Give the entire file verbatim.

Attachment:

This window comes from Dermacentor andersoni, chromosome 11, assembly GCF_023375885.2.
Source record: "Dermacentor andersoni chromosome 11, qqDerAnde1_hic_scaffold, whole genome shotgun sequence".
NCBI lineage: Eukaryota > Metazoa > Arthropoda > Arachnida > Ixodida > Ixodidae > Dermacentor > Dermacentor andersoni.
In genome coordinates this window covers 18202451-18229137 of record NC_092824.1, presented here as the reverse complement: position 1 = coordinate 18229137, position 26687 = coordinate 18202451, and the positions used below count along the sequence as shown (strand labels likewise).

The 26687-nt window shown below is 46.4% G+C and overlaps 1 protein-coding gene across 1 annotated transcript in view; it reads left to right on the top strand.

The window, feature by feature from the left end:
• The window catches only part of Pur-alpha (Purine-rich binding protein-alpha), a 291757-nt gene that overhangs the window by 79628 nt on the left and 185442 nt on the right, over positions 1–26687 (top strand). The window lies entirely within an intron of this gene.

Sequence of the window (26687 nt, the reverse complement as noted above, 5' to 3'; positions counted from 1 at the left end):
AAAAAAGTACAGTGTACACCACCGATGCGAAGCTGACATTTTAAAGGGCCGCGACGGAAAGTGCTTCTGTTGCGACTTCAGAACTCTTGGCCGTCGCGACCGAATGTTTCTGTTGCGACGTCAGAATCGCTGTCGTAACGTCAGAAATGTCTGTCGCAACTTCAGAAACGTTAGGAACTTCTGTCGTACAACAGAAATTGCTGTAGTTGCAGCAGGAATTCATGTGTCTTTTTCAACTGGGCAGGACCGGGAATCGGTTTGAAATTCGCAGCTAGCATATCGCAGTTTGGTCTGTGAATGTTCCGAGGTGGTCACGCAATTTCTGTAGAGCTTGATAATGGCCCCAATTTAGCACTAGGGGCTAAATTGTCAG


This window comes from Dermacentor andersoni, chromosome 11, assembly GCF_023375885.2.
Source record: "Dermacentor andersoni chromosome 11, qqDerAnde1_hic_scaffold, whole genome shotgun sequence".
NCBI lineage: Eukaryota > Metazoa > Arthropoda > Arachnida > Ixodida > Ixodidae > Dermacentor > Dermacentor andersoni.
In genome coordinates this window covers 18202451-18229137 of record NC_092824.1, presented here as the reverse complement: position 1 = coordinate 18229137, position 26687 = coordinate 18202451, and the positions used below count along the sequence as shown (strand labels likewise).

The 26687-nt window shown below is 46.4% G+C and overlaps 1 protein-coding gene across 1 annotated transcript in view; it reads left to right on the top strand.

The window, feature by feature from the left end:
• The window catches only part of Pur-alpha (Purine-rich binding protein-alpha), a 291757-nt gene that overhangs the window by 79628 nt on the left and 185442 nt on the right, over positions 1–26687 (top strand). The window lies entirely within an intron of this gene.

Sequence of the window (26687 nt, the reverse complement as noted above, 5' to 3'; positions counted from 1 at the left end):
AAAAAAGTACAGTGTACACCACCGATGCGAAGCTGACATTTTAAAGGGCCGCGACGGAAAGTGCTTCTGTTGCGACTTCAGAACTCTTGGCCGTCGCGACCGAATGTTTCTGTTGCGACGTCAGAATCGCTGTCGTAACGTCAGAAATGTCTGTCGCAACTTCAGAAACGTTAGGAACTTCTGTCGTACAACAGAAATTGCTGTAGTTGCAGCAGGAATTCATGTGTCTTTTTCAACTGGGCAGGACCGGGAATCGGTTTGAAATTCGCAGCTAGCATATCGCAGTTTGGTCTGTGAATGTTCCGAGGTGGTCACGCAATTTCTGTAGAGCTTGATAATGGCCCCAATTTAGCACTAGGGGCTAAATTGTCAG